• If the likelihood of a deadlock is sufficiently small and the cost of avoiding a deadlock is sufficiently high it might be better to ignore the problem. For example if each PC deadlocks once per 100 years, the one reboot may be less painful that the restrictions needed to prevent it.

• Clearly not a good philosophy for nuclear missile launchers.

• For embedded systems (e.g., missile launchers) the programs run are fixed in advance so many of the questions Tanenbaum raises (such as many processes wanting to fork at the same time) don't occur.

## 3.4: Detecting Deadlocks and Recovering From Them

### 3.4.1: Detecting Deadlocks with Single Unit Resources

Consider the case in which there is only one instance of each resource.

• Thus a request can be satisfied by only one specific resource.

• In this case the 4 necessary conditions for deadlock are also sufficient.

• Remember we are making an assumption (single unit resources) that is often invalid. For example, many systems have several printers and a request is given for “a printer” not a specific printer. Similarly, one can have many tape drives.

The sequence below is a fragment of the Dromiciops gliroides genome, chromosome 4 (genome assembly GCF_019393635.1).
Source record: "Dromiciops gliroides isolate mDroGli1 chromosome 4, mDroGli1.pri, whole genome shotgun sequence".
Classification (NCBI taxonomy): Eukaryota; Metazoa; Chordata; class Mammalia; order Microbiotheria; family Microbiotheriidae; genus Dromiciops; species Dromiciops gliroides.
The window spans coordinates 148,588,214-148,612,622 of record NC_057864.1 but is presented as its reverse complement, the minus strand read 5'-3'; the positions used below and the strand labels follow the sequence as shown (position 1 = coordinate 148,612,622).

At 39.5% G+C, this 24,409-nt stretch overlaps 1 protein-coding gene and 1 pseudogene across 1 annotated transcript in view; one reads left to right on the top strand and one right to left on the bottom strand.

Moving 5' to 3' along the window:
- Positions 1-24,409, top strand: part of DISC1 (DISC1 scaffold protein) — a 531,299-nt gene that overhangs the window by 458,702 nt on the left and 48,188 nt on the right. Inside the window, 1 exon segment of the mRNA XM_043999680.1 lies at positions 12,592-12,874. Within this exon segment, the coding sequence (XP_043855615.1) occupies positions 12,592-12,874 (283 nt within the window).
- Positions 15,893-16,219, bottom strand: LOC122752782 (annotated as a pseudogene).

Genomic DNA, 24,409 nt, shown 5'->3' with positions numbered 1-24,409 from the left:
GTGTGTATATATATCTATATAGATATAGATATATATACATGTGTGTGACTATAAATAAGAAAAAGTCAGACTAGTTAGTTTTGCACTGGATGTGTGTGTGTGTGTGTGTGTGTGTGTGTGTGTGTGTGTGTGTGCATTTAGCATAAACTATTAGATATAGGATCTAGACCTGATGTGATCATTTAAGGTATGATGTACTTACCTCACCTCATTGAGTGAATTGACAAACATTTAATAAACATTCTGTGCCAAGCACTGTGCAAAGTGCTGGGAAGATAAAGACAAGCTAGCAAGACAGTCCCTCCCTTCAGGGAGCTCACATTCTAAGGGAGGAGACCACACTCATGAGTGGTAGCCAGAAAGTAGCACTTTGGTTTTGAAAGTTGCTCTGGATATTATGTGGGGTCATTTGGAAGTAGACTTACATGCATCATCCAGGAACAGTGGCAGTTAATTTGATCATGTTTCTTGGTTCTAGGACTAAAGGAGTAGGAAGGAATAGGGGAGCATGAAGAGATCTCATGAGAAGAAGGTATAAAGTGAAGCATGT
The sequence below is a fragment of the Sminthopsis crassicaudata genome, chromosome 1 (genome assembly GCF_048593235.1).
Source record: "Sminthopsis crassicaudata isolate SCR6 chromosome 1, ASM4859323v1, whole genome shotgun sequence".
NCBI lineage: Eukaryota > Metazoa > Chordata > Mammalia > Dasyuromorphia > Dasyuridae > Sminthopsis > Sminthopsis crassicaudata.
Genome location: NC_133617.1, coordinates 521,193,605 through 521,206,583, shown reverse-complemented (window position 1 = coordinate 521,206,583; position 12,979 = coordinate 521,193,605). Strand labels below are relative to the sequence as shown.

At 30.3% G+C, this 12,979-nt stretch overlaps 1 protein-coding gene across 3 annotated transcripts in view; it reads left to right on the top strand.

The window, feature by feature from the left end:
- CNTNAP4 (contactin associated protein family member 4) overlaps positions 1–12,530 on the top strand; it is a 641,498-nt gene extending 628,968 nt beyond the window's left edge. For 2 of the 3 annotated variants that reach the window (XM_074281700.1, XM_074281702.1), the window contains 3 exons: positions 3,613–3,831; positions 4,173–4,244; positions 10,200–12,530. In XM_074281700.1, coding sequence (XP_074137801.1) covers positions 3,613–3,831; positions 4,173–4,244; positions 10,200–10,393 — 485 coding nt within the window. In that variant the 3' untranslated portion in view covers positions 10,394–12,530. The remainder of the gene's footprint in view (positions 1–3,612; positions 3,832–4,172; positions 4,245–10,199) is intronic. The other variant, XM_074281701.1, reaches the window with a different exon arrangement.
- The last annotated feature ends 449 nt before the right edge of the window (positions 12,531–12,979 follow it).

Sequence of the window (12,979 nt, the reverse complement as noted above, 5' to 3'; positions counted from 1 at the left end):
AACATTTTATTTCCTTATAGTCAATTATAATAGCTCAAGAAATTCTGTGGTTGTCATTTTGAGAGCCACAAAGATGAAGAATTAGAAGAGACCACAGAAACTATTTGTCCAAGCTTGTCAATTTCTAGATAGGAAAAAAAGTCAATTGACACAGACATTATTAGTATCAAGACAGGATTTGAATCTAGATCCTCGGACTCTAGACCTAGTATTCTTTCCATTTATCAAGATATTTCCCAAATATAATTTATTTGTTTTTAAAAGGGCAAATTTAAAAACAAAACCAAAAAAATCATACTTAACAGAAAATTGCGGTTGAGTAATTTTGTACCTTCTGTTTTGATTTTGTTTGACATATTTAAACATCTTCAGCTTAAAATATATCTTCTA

• So the problem comes down to finding a directed cycle in the resource allocation graph. Why?
Answer: Because the other three conditions are either satisfied by the system we are studying or are not in which case deadlock is not a question. That is, conditions 1,2,3 are conditions on the system in general not on what is happening right now.

To find a directed cycle in a directed graph is not hard. The algorithm is in the book. The idea is simple.

1. For each node in the graph do a depth first traversal to see if the graph is a DAG (directed acyclic graph), building a list as you go down the DAG.

2. If you ever find the same node twice on your list, you have found a directed cycle, the graph is not a DAG, and deadlock exists among the processes in your current list.